Introduction

For over 50 years, turkey leg tendon has aroused interest as a biomineralisation model1,2. Turkey tendons start to ossify from the 11th week of the turkey’s life. The ossification proceeds in the tarsometatarsal joint region at the bone-tendon interface and progresses towards proximal regions3, to reach full mineralisation at 22nd weeks. Age- and site-specific nucleation and growth of the mineral make turkey tendon a valuable model to study stages of the biomineralisation processes in collagen type-I tissues.

Mineralisation occurring in the turkey tendon plays an important role in enhancing the physical properties of the tendon, including the Young’s modulus, tensile strength or toughness2,4. Although extensive mineralisation of tendon in mammals is pathological, the mineral plays a vital role in the formation of the tendon-bone interfaces. Many aspects of the mineralisation process are similar, including: assembly of the type I collagen matrix, hydroxylation of the possible nucleation sites, formation of crosslinks, nucleation and crystallisation of the mineral into platelets5,6. A more complete appreciation of the mineralisation process in tendon will inform our understanding of how mineral forms in collagenous tissues.

In turkey tendon, collagen fibrils grow in diameter with age7. As the tendon calcifies, individual fibres fuse into thick (>100 µm-wide) beams2,8. At the fibrillar level of tissue hierarchy, the non-mineralised, partially and fully mineralised regions are present in close vicinity to each other9. The mineral observed in turkey tendons, in the early mineralisation stage, has been described as amorphous calcium phosphate (ACP) by analogy to the mineral formations detected in zebra fish bone10 and in vitro mineral studies11. The mineral in the advanced mineralisation stage has been identified as crystalline apatite2.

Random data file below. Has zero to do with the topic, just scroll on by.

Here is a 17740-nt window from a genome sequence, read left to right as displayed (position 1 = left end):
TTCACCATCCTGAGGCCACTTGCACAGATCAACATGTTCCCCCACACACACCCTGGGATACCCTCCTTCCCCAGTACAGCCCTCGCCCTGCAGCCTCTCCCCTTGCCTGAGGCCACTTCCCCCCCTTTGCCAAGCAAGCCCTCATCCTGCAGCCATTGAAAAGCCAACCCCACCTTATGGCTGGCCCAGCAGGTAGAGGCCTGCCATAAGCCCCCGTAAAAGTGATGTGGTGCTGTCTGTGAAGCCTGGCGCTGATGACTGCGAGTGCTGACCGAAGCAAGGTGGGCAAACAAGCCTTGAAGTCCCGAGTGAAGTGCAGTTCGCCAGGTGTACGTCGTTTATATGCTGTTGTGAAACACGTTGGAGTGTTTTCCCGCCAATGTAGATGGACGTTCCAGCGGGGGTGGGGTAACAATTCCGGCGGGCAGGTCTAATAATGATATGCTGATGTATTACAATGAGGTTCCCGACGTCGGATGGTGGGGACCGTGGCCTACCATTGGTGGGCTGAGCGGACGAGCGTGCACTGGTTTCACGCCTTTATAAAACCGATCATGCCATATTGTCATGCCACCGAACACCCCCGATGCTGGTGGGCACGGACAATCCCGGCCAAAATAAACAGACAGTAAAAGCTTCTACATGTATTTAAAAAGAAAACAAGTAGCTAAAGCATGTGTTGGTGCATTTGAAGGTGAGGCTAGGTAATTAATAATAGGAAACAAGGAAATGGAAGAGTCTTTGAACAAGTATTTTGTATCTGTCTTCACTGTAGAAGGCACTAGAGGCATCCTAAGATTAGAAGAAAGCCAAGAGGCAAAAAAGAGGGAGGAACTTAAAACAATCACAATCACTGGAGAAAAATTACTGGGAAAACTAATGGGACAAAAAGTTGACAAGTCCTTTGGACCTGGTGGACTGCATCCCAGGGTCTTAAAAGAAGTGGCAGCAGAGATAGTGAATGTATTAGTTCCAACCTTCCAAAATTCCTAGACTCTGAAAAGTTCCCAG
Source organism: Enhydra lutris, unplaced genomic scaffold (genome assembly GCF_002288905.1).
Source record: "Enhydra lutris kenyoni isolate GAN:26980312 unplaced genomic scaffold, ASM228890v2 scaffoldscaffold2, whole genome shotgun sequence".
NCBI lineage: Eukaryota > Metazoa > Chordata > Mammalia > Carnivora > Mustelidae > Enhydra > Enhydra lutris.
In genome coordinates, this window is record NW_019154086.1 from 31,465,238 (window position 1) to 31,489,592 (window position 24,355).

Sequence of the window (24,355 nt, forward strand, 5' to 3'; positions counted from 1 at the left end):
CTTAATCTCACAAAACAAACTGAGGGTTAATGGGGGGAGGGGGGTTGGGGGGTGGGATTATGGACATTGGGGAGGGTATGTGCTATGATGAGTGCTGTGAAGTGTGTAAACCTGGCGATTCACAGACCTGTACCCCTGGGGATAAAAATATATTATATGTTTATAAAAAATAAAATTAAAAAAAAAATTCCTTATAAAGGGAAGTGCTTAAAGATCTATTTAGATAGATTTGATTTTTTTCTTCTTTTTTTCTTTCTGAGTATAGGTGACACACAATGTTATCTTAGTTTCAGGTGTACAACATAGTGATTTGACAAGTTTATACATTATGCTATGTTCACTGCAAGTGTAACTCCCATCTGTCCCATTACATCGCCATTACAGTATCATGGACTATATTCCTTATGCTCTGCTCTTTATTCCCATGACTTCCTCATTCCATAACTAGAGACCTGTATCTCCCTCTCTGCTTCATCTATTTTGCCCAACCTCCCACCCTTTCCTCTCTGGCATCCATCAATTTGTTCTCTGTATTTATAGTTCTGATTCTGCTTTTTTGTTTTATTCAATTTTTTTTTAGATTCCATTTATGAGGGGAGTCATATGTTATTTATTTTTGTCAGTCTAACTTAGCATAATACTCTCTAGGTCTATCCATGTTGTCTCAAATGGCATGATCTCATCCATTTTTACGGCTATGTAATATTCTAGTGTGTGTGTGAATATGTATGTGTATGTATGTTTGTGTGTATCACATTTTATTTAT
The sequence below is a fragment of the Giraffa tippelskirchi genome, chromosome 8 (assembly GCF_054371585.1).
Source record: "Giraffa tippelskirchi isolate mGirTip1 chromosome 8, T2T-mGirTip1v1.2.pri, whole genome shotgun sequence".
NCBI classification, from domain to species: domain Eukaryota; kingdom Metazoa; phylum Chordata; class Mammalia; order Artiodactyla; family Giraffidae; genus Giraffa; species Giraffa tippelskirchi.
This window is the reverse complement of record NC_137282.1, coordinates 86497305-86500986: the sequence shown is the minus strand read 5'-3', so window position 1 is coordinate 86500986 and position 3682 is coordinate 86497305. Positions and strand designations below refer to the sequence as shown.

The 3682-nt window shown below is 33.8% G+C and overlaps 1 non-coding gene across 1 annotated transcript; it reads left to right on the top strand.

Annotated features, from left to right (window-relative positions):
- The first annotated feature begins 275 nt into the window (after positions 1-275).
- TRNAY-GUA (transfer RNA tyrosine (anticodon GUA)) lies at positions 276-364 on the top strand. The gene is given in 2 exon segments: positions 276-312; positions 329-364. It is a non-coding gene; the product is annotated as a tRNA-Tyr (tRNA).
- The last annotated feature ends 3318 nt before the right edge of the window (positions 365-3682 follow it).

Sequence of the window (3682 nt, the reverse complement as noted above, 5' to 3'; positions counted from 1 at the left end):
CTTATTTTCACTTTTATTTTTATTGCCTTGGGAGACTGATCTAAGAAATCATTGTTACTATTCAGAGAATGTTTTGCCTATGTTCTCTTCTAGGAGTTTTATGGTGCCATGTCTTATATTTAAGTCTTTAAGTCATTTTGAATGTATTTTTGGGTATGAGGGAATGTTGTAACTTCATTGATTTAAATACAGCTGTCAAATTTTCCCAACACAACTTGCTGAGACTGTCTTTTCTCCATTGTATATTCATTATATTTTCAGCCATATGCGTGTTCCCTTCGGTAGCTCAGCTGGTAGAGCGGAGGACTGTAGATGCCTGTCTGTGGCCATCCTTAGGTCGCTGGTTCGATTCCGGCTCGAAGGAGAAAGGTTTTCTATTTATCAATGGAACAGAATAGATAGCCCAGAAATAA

There are various types of mineral formation observed in the mineralising turkey tendon. Large (>150 nm in diameter), extracellular vesicles containing clusters of misaligned crystallites have been observed2,12,13. By analogy to the in vitro studies11,14, it is suggested that vesicles containing amorphous mineral attach to the collagen fibril and form mineral clusters, which act as a mineral store15 and that the disorganised crystallites align within the collagen fibrils13. Clusters of small (10–20 nm long), scattered crystallites have also been observed on the surface of the collagen fibrils13,16. It is not clear if these different organisations of mineral relative to the collagen fibrils reflect different mineralisation pathways or whether they are connected. The evidence provided in the literature is also not clear about the physiochemical format of the mineral which is delivered to the collagen matrix, whether it is present as diffused ions, vesicles of amorphous calcium phosphate or clusters of disorganised apatite crystals.